It wasn’t that long ago that I was predicting the future of the deeper forest beyond my clearing: by looking at the trees and guessing their approximate age, I can guess that many of them, the bigleaf maples anyway, are getting toward the end of their lifespan. Again, it is much easier to make that assertion when you can see the warrens of holes and tunnels (rabbits? MOUNTAIN BEAVERS?) that pock the trees’ root structures, when you can see the broken, liverwort-covered branches, when you are standing in the woods and a two-foot thick branch falls off a tree and lands in the swamp fifty feet away from you (STARTLING).
I was sitting next to the Tableau del Diablo just a couple weeks after prognosticating the eventual death and renewal of the forest, and just about jumped out of my Loll chair at the sudden explosion that ripped through my clearing. At first I thought some local ne’er-do-wells had snuck into the woods to light off some leftover Independence Day ordnance: it sounded like at least an M-80, possibly even a full stick of dynamite. But after the initial pop-and-reverb shattered the stillness, there continued a series of smaller pops and cracks that eventually became recognizable as a falling tree. A really, REALLY, big falling tree, one that seemed to be taking several others down with it directly behind my home, and not very far away.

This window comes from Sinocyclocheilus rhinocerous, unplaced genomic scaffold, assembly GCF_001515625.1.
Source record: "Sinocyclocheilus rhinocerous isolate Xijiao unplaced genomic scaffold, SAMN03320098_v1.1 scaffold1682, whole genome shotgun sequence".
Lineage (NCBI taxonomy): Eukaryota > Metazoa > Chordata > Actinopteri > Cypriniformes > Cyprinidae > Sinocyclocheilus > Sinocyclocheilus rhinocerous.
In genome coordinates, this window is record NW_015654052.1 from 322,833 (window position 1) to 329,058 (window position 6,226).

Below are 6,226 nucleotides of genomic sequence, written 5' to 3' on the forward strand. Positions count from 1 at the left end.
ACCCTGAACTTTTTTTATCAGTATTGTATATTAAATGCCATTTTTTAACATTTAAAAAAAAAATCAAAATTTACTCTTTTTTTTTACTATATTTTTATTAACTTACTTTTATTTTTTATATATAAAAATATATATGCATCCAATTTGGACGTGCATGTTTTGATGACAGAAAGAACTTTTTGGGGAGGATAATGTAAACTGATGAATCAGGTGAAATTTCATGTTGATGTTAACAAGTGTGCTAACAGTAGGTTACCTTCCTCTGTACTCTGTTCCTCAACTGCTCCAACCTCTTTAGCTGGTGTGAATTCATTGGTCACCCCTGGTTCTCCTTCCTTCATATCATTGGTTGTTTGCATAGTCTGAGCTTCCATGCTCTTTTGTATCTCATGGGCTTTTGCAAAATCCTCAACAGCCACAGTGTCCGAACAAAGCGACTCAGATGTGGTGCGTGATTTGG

The next day I went to investigate. My property extends some 500 feet beyond the house but becomes virtually impassable for the vine maple and alder scrub about 350 feet back. I looked up into the canopy for a patch of sky that wasn’t there before, even climbed out onto a decaying log extending into the swamp. I never did see what fell, or where; whatever it was wasn’t as close as I thought and quite possibly larger than I imagined. Did I mention it was frighteningly loud?
Back in the civilized world I look up at the bigleaf maples which ring the clearing. There are 13 of them, multi-trunked forest giants of seventy to ninety or so feet high within a 75 foot radius of my home. Five of them are less than twenty feet away.
They rest atop a root system that resembles a bald cypress knee more than anything else: imagine a
slightly unclenched fist resting fingers-flat on a table. Each of these pedestals displays holes and voids and little piles of throwback soil from the small animals taking advantage of the easy cover. The trees are festooned with mosses and liverworts and an impressive
number of licorice fern as a complement to the thousands of massive leaves that give the tree its name. These are grand trees that carry more weight than just themselves. I don’t like the look of them at all, and the sound of that tree falling in the forest is one I don’t want to hear closer to me in any way. The stillborn summer has given way to unseasonably warm weather, but I have lived here my entire life and know that means nothing. Fall could be pleasant or brutal, and the maples are ready for their biggest show; I too am ready with rakes, mulching bins, and a brand new chipper/shredder. I just can’t help feeling like I am bringing a knife to a gunfight. I look around warily at my trees; I am pretty sure I saw one eyeballing me, too.